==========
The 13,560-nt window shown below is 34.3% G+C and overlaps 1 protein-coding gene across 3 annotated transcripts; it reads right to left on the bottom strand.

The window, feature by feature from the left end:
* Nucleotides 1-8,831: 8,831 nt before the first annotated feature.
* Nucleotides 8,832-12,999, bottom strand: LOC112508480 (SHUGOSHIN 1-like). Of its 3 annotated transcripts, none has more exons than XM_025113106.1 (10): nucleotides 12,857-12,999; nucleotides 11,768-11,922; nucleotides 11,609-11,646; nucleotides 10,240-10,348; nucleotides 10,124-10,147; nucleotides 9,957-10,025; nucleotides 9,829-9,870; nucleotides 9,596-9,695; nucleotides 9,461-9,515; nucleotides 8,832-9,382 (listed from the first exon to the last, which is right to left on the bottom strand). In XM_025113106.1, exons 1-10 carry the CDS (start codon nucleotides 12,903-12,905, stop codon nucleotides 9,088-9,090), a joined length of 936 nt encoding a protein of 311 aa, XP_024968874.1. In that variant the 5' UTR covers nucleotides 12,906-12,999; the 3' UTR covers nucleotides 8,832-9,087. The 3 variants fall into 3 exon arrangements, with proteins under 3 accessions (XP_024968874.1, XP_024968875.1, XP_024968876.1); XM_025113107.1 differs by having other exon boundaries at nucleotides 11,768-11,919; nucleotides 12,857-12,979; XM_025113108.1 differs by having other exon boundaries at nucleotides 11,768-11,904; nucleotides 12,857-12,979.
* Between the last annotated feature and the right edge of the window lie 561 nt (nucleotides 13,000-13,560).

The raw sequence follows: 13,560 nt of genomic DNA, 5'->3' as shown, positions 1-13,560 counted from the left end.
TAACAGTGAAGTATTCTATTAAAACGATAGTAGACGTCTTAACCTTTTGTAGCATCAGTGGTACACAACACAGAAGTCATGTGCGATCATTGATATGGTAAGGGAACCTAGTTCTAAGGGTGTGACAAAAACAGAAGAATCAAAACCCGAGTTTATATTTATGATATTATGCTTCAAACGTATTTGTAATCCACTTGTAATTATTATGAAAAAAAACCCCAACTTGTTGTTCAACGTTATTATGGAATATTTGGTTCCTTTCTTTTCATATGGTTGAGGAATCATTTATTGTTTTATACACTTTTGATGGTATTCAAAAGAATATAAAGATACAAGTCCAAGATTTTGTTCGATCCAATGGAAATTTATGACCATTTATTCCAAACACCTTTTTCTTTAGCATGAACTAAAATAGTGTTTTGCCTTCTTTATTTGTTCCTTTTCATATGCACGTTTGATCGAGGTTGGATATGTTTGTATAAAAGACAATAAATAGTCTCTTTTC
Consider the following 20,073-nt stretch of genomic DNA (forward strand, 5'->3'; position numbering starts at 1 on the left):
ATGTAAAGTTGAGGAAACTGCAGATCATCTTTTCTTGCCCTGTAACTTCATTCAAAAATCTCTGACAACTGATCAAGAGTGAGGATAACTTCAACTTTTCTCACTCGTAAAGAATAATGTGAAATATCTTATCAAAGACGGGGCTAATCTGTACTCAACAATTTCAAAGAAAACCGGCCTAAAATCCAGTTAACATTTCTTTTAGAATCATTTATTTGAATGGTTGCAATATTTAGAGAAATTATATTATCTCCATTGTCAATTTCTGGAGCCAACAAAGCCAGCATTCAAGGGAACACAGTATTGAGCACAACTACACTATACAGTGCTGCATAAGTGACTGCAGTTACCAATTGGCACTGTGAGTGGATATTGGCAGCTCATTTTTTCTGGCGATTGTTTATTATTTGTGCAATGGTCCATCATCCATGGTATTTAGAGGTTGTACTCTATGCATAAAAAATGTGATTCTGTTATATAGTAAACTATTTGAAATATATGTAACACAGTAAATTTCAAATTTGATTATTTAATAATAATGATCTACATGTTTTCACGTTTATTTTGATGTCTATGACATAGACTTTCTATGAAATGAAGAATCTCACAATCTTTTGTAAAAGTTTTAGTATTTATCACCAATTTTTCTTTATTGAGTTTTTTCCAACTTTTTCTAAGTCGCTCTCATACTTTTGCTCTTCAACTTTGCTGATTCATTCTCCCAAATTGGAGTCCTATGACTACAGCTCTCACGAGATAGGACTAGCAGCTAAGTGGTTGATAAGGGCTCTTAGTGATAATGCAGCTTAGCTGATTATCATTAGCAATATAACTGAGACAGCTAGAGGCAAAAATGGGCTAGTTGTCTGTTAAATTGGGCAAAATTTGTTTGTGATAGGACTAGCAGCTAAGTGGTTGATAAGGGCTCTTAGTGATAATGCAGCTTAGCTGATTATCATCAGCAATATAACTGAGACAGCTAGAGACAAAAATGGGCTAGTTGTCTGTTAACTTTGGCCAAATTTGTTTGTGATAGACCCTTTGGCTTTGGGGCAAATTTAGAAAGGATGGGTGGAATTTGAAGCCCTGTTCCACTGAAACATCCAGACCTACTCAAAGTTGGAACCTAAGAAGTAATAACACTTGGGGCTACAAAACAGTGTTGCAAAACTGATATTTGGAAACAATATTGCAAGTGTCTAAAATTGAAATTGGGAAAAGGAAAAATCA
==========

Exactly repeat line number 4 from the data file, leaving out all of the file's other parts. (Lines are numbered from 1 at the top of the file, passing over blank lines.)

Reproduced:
* Nucleotides 8,832-12,999, bottom strand: LOC112508480 (SHUGOSHIN 1-like). Of its 3 annotated transcripts, none has more exons than XM_025113106.1 (10): nucleotides 12,857-12,999; nucleotides 11,768-11,922; nucleotides 11,609-11,646; nucleotides 10,240-10,348; nucleotides 10,124-10,147; nucleotides 9,957-10,025; nucleotides 9,829-9,870; nucleotides 9,596-9,695; nucleotides 9,461-9,515; nucleotides 8,832-9,382 (listed from the first exon to the last, which is right to left on the bottom strand). In XM_025113106.1, exons 1-10 carry the CDS (start codon nucleotides 12,903-12,905, stop codon nucleotides 9,088-9,090), a joined length of 936 nt encoding a protein of 311 aa, XP_024968874.1. In that variant the 5' UTR covers nucleotides 12,906-12,999; the 3' UTR covers nucleotides 8,832-9,087. The 3 variants fall into 3 exon arrangements, with proteins under 3 accessions (XP_024968874.1, XP_024968875.1, XP_024968876.1); XM_025113107.1 differs by having other exon boundaries at nucleotides 11,768-11,919; nucleotides 12,857-12,979; XM_025113108.1 differs by having other exon boundaries at nucleotides 11,768-11,904; nucleotides 12,857-12,979.